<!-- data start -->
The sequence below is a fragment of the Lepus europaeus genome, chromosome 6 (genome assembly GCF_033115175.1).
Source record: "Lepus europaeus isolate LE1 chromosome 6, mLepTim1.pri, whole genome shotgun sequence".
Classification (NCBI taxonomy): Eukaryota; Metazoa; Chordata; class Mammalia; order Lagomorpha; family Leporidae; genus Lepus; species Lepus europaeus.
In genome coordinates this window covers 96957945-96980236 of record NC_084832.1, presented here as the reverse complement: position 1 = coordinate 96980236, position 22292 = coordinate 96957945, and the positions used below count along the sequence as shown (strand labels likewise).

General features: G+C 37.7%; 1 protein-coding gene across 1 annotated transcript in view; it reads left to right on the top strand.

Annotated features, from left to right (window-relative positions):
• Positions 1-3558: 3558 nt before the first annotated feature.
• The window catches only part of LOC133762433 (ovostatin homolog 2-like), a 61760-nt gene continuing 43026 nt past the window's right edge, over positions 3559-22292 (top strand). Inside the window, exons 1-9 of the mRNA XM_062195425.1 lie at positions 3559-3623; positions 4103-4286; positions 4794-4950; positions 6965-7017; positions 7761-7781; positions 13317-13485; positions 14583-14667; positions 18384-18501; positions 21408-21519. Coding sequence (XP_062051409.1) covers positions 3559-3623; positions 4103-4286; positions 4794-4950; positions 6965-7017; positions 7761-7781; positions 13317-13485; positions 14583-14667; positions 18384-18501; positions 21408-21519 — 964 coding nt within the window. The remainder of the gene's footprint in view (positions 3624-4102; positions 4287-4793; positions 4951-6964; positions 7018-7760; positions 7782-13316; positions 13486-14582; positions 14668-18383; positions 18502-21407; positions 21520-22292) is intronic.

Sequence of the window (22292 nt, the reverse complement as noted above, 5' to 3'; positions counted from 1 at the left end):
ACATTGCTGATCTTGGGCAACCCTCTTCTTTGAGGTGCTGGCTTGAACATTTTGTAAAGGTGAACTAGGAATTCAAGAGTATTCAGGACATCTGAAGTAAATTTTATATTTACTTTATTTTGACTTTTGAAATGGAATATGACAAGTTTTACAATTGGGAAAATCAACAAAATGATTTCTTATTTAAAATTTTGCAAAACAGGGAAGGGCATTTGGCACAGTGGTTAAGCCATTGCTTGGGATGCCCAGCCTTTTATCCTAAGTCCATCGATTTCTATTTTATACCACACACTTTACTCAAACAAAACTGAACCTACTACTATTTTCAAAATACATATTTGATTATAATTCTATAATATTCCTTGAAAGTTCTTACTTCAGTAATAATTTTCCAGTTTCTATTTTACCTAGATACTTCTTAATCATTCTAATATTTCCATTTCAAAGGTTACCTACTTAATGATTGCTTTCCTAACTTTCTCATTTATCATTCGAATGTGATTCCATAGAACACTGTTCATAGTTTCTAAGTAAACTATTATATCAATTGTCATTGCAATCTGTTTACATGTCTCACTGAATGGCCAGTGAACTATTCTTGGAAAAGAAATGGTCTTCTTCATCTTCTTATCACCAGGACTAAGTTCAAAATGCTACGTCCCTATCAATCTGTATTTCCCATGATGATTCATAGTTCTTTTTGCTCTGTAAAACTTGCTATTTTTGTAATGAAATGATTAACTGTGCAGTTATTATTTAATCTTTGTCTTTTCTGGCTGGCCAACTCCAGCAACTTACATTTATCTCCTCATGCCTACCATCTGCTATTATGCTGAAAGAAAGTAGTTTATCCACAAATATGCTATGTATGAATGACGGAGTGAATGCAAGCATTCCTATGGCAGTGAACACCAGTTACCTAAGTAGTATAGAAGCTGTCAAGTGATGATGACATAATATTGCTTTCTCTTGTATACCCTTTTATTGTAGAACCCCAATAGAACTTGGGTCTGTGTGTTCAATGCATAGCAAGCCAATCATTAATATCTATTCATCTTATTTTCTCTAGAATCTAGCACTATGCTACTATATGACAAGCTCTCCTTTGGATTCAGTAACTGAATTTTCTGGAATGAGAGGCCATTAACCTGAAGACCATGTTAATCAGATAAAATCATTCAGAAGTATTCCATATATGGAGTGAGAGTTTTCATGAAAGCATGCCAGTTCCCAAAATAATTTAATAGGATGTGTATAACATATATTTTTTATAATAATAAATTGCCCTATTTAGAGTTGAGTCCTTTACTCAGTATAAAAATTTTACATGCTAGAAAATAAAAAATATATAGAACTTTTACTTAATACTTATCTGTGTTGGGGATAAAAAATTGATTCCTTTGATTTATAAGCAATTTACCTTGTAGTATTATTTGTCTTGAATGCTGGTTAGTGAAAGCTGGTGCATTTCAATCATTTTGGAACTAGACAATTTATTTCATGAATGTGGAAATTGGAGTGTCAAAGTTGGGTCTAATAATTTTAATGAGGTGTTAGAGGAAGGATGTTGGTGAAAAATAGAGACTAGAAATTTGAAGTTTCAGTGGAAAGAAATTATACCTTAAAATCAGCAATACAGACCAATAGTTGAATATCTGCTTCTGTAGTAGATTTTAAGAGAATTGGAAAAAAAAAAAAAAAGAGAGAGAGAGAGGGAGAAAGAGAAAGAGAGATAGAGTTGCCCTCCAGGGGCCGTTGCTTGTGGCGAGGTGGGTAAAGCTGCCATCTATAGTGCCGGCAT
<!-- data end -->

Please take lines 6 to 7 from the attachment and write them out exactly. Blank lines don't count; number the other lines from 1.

Annotated features, from left to right (window-relative positions):
• Positions 1-3558: 3558 nt before the first annotated feature.